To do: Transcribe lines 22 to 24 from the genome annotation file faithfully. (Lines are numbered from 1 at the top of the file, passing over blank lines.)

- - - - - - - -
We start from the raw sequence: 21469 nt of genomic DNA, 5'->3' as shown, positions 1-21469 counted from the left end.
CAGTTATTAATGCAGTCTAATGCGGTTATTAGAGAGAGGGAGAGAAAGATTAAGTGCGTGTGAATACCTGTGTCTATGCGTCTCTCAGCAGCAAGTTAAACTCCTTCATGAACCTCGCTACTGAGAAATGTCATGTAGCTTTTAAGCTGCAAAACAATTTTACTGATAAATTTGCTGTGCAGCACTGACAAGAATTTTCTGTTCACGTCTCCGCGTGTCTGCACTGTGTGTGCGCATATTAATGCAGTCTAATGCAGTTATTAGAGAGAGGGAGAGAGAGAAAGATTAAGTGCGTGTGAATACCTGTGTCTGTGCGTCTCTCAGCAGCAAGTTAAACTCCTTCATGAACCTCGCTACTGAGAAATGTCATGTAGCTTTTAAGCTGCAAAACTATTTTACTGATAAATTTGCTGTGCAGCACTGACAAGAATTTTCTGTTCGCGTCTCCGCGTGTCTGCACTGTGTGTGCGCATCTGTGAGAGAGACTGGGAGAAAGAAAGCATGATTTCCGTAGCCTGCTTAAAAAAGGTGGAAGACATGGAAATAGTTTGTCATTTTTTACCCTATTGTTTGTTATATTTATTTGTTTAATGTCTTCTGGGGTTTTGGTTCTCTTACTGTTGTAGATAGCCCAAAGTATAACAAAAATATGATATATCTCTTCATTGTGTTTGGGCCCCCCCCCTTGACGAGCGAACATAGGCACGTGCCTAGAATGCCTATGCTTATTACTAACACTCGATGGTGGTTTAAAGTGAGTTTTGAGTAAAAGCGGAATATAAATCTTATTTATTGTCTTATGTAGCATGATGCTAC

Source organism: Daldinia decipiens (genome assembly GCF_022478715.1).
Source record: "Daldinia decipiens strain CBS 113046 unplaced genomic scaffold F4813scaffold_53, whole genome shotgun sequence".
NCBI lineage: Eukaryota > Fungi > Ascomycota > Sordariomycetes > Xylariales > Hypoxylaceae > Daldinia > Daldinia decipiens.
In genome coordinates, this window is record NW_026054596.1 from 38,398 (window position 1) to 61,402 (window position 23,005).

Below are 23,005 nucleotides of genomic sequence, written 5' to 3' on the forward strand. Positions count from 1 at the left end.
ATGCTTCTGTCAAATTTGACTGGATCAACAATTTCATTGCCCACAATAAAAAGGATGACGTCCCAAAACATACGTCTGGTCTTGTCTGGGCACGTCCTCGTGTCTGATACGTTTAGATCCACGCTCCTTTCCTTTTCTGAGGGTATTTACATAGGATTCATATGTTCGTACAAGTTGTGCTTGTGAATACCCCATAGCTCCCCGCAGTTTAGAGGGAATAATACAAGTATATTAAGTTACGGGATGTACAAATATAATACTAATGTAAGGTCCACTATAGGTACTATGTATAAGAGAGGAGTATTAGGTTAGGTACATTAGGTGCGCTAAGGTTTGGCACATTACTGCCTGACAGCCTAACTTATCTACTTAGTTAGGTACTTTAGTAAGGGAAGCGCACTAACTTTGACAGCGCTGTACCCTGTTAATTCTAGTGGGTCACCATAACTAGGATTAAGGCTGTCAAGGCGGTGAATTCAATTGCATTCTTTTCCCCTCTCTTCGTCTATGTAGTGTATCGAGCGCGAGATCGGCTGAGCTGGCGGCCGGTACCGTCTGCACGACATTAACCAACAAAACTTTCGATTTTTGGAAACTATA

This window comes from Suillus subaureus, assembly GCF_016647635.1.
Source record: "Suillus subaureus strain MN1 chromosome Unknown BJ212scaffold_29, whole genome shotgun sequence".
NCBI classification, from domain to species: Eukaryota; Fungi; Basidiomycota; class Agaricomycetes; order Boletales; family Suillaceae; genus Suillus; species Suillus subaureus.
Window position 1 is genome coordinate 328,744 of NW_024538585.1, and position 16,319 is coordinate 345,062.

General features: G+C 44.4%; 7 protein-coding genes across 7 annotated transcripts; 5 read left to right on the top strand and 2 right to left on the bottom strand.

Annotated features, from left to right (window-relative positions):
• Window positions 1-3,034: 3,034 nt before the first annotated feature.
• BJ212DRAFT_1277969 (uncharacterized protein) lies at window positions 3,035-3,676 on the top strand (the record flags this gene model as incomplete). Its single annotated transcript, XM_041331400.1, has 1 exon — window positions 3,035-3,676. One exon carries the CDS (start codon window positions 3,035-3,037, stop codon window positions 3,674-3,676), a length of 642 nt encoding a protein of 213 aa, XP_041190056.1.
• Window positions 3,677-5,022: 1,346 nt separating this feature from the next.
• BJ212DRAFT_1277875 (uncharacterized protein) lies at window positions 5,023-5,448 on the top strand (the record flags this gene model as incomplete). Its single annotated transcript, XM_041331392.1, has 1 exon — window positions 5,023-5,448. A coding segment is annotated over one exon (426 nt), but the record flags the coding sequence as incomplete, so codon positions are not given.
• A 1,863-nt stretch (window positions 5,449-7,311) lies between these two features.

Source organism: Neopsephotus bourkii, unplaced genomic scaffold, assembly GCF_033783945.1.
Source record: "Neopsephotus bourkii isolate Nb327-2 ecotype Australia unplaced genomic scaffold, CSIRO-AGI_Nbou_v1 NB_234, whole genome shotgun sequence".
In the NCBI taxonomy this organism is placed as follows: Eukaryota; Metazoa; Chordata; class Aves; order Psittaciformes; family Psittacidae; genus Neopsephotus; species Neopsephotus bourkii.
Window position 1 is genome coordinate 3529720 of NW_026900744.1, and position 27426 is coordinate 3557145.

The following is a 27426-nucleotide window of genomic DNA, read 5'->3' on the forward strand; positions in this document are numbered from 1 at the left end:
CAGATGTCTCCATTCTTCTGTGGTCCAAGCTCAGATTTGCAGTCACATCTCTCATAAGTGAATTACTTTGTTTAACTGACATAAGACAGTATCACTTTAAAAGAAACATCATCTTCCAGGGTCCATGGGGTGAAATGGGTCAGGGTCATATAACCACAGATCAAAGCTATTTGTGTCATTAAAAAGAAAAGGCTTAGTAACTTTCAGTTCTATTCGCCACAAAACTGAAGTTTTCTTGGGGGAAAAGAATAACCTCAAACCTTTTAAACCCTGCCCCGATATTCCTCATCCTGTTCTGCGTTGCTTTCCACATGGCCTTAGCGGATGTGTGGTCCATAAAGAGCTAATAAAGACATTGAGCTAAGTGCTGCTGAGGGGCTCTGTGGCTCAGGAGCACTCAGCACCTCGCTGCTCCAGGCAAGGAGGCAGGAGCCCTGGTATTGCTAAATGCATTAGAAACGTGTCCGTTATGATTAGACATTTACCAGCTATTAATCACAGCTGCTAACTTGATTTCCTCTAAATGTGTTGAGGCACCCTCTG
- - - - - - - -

In the NCBI taxonomy this organism is placed as follows: Eukaryota; Metazoa; Chordata; class Aves; order Psittaciformes; family Psittacidae; genus Neopsephotus; species Neopsephotus bourkii.
Window position 1 is genome coordinate 3529720 of NW_026900744.1, and position 27426 is coordinate 3557145.

The following is a 27426-nucleotide window of genomic DNA, read 5'->3' on the forward strand; positions in this document are numbered from 1 at the left end: